The Sacramento Press, and other local news sources, have a habit of focusing on Downtown’s stretch of K Street – or is it “The Kay” now? And most of that focus goes towards what club, bar, or restaurant has most recently opened, closed, been remodeled, or gone on the market. But one of the few long-term survival stories in the annals of K Street business is the Crest Theatre.
A theater in some form or other has been in that location for 100 years and the Crest, operating under that name but different management entities, has been there for more than 60. Which, in this author’s opinion at least, is more noteworthy on that street than whether or not cars can drive past a mermaid this year.
It’s an under-appreciated asset to the community – but not one that goes unnoticed elsewhere. On Wednesday of this week, a group of ten people arrived to see “Somewhere Between” (reviewed here last week). Groups of 10 are somewhat unusual to begin with, but this group had apparently chartered a plane from Santa Rosa and then a limousine from Sacramento Executive Airport, purely to see that film at the Crest. And a quick glance at the film’s own website helps us understand why – the Crest is the only theatre listed as screening the film west of (approximately)the Mississippi. And that’s what the Crest does best – it brings us things that we wouldn’t otherwise get to see.
But certainly some in the community notice and appreciate the Crest, including a loyal fanbase and subscribers to the Crest’s mailing list, eager to know what film and events, most of which can’t be found anywhere else, are coming next. And the Crest plays host to multiple recurring film festivals and was honored this year by the Sacramento Arts & Business Council for its partnership with those many varied cultural events.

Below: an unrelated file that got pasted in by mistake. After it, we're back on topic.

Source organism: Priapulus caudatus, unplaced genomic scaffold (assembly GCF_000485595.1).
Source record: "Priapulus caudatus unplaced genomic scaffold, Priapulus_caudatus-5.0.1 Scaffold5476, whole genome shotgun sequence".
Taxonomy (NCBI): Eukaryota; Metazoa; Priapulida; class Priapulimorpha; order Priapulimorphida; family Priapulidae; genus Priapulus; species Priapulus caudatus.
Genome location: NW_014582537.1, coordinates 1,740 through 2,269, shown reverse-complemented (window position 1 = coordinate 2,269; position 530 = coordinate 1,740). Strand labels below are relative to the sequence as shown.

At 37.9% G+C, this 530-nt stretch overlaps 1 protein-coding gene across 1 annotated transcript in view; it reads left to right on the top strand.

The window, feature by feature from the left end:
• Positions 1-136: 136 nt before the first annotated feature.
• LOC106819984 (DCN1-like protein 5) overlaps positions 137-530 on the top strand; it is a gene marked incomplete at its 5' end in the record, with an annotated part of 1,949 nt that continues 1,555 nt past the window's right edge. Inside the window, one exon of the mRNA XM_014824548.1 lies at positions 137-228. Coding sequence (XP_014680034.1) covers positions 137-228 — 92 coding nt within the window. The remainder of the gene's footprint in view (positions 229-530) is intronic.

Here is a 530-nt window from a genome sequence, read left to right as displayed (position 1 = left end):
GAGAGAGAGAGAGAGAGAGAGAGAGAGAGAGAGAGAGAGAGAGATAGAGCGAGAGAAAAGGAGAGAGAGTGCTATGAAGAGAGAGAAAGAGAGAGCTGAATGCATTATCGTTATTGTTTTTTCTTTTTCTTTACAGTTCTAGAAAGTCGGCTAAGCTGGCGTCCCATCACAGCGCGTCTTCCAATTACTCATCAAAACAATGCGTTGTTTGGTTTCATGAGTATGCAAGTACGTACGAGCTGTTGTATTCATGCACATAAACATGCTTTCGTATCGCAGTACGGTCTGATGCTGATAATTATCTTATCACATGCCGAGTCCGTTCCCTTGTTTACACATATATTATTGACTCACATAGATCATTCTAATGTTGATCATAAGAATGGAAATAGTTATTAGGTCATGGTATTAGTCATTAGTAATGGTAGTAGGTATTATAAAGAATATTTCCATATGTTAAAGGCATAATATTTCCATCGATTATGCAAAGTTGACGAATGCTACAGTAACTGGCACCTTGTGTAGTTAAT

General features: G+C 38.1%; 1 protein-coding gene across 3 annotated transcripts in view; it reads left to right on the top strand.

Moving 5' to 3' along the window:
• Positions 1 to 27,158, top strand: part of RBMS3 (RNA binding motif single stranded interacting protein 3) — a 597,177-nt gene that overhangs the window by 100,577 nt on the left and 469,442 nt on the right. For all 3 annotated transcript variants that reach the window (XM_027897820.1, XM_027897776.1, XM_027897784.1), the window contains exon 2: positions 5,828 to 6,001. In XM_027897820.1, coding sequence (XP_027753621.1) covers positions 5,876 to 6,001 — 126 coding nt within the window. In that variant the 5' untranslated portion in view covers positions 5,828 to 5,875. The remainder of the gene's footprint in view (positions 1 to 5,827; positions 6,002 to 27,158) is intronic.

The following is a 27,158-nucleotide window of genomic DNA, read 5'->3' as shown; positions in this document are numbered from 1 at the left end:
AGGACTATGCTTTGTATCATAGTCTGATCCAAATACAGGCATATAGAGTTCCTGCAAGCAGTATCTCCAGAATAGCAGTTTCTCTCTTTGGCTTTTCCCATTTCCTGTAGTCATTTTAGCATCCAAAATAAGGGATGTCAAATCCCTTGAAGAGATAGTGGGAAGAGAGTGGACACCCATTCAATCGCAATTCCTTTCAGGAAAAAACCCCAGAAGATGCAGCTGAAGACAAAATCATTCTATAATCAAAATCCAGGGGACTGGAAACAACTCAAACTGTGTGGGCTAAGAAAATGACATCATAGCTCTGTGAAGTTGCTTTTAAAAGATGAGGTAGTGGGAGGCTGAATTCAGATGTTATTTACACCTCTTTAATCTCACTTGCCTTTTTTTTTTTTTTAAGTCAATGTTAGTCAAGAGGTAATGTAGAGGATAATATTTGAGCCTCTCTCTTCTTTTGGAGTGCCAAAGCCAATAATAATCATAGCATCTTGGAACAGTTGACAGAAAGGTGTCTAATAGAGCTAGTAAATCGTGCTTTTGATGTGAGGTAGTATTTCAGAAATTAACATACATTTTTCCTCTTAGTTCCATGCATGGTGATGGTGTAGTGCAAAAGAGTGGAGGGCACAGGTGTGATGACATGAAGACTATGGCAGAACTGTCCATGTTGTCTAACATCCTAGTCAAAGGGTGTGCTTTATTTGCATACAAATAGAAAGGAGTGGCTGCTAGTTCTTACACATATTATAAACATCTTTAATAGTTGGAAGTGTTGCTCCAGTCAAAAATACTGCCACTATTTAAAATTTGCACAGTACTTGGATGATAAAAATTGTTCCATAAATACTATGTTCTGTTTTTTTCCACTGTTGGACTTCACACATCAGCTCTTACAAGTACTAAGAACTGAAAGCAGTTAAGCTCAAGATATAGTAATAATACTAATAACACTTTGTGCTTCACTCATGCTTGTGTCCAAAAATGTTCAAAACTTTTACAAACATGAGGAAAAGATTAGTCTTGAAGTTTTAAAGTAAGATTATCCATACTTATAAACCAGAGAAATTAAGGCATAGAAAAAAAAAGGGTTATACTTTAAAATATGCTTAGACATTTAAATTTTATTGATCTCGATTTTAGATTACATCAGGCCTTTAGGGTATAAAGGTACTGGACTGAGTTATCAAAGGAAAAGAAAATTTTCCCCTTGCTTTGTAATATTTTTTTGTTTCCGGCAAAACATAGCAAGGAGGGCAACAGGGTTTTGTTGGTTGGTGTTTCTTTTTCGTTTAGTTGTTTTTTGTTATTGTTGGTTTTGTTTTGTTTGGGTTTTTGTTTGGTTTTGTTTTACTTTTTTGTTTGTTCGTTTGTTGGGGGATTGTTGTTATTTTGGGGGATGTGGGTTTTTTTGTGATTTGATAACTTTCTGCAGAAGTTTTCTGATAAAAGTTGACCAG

Which brings me to the film in the title of this column: “Holy Motors.” It wowed audiences at Cannes this year and it’s being presented by the Crest in association with the Sacramento French Film Festival, one part of that multi-faceted set of partnerships that goes back over a decade. The French Film Festival has a long standing practice of co-presenting unique and hard to find films at the Crest and then providing insightful question and answer sessions for audiences – and this is the latest in that series.
The film itself is enigmatic and features a lead character “Mr. Oscar” who switches between roles throughout the course of a day. It has been variously described as a story about a man drifting between parallel lives and as a story about an actor taking on separate parts – but the title might also suggest something more spiritual in nature and there are song lyrics in evidence that suggest the reliving of past moments. It’s an unusual film to watch, given that we’re so used to strict narrative forms, most typically in a clear three act structure, and “Holy Motors” feels more experimental in nature. What it certainly presents is a stunning example of multi-role acting from lead Denis Lavant, a long-time collaborator with writer/director Leos Carax. (If this was remade in English by a Hollywood director, the film would almost certainly become far more conventional and less intriguing, and would most likely star Andy Serkis.)
But if you’d like to know more you can see the film, as it just opened. And if you’d like to know a lot more, you can attend the screening that will be followed by a question and answer session, hosted by the French Film Festival, on Saturday, December 15th at 7:45pm.
And if you go to this screening or another film or event, my advice is to fill out one of the forms in the lobby and join the Crest’s email list – or “like” them on facebook at “Crest Sacramento” – or you’re likely to miss something special.